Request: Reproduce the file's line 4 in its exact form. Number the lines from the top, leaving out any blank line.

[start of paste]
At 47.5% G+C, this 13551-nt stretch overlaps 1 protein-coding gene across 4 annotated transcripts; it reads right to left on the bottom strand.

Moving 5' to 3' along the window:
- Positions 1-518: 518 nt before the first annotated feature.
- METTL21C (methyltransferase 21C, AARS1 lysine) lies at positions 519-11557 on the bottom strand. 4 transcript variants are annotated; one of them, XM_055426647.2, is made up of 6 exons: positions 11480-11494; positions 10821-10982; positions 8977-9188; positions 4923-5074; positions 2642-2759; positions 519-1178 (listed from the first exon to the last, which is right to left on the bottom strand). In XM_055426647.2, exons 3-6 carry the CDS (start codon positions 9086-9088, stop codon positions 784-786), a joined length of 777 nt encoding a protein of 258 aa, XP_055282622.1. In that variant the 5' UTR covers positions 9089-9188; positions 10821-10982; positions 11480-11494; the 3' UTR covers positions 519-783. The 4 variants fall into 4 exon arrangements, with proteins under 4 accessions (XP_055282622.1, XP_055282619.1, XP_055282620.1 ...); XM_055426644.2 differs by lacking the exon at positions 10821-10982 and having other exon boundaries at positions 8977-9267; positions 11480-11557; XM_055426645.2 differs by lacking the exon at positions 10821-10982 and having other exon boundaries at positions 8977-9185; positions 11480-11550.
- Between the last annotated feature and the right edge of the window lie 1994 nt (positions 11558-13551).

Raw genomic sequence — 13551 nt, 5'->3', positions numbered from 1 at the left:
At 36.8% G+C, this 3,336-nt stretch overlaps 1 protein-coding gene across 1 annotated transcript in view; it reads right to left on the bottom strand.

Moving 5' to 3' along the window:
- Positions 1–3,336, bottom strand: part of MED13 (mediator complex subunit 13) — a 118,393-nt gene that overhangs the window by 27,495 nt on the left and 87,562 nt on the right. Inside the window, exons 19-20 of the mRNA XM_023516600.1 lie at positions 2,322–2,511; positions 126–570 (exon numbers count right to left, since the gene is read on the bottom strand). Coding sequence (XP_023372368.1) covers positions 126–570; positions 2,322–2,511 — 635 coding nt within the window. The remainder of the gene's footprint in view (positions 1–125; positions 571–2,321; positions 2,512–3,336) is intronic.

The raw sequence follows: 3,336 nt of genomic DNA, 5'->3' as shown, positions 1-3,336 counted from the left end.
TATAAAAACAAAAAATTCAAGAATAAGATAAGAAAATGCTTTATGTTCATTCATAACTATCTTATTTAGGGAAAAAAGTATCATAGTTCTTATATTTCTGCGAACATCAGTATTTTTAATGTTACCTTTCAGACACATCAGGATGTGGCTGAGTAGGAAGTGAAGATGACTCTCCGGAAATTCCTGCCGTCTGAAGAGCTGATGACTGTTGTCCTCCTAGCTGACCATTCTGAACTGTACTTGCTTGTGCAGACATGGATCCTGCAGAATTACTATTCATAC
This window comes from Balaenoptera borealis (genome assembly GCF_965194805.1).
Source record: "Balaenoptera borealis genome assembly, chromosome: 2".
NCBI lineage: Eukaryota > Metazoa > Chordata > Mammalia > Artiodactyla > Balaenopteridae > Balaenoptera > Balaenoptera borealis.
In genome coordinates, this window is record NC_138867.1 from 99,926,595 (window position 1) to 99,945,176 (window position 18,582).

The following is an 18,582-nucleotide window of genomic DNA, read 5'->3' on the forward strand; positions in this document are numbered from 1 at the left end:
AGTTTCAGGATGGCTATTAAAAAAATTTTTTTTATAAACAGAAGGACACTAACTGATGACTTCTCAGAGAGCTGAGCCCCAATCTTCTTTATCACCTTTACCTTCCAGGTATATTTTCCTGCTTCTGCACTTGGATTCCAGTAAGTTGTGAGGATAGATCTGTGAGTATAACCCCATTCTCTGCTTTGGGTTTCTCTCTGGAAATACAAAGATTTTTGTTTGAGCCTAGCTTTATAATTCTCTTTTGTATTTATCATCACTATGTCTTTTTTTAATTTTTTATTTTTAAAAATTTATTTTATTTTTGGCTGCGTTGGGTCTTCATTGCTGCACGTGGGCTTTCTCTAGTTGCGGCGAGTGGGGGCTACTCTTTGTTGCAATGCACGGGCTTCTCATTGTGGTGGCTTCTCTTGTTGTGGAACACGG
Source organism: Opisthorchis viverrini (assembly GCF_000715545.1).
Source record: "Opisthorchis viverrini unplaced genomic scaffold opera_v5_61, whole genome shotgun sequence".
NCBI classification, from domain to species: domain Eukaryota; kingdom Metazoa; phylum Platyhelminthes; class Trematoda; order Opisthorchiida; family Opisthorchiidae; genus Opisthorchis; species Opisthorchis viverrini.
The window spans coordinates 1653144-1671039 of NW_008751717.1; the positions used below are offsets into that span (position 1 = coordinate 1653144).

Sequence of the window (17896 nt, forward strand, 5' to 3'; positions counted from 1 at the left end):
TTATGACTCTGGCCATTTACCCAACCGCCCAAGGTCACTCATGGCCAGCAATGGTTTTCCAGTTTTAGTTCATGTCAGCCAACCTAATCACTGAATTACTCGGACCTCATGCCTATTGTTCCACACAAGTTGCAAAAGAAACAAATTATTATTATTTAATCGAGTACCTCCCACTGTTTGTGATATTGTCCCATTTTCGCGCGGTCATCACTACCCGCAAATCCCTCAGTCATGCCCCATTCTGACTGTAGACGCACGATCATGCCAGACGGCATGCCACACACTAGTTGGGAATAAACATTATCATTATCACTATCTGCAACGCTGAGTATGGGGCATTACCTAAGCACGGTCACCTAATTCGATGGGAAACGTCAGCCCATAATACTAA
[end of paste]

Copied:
- METTL21C (methyltransferase 21C, AARS1 lysine) lies at positions 519-11557 on the bottom strand. 4 transcript variants are annotated; one of them, XM_055426647.2, is made up of 6 exons: positions 11480-11494; positions 10821-10982; positions 8977-9188; positions 4923-5074; positions 2642-2759; positions 519-1178 (listed from the first exon to the last, which is right to left on the bottom strand). In XM_055426647.2, exons 3-6 carry the CDS (start codon positions 9086-9088, stop codon positions 784-786), a joined length of 777 nt encoding a protein of 258 aa, XP_055282622.1. In that variant the 5' UTR covers positions 9089-9188; positions 10821-10982; positions 11480-11494; the 3' UTR covers positions 519-783. The 4 variants fall into 4 exon arrangements, with proteins under 4 accessions (XP_055282622.1, XP_055282619.1, XP_055282620.1 ...); XM_055426644.2 differs by lacking the exon at positions 10821-10982 and having other exon boundaries at positions 8977-9267; positions 11480-11557; XM_055426645.2 differs by lacking the exon at positions 10821-10982 and having other exon boundaries at positions 8977-9185; positions 11480-11550.